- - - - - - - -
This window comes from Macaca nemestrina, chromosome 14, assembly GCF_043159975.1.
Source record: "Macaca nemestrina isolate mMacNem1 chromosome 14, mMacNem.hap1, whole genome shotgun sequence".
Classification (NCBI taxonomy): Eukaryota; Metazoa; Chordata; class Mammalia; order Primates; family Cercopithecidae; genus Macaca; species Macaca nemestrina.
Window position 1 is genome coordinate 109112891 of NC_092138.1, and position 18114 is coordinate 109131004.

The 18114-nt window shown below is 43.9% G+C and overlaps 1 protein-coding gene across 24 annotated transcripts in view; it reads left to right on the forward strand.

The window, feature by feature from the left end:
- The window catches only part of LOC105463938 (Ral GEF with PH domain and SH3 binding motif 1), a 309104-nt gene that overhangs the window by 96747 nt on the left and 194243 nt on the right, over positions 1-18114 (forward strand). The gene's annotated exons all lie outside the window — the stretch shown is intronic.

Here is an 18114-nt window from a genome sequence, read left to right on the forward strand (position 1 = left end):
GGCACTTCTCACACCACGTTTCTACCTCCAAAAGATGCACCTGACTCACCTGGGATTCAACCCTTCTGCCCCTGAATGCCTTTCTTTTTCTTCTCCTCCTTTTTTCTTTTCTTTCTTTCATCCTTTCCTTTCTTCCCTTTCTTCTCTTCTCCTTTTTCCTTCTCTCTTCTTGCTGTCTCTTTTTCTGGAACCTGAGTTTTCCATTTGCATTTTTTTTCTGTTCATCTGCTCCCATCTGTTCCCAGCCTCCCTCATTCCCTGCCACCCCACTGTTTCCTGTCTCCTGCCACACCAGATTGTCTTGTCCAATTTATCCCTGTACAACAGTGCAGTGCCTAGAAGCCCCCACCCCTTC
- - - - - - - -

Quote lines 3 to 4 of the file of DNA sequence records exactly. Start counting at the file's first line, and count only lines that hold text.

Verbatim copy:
Classification (NCBI taxonomy): Eukaryota; Metazoa; Chordata; class Mammalia; order Primates; family Cercopithecidae; genus Macaca; species Macaca nemestrina.
Window position 1 is genome coordinate 109112891 of NC_092138.1, and position 18114 is coordinate 109131004.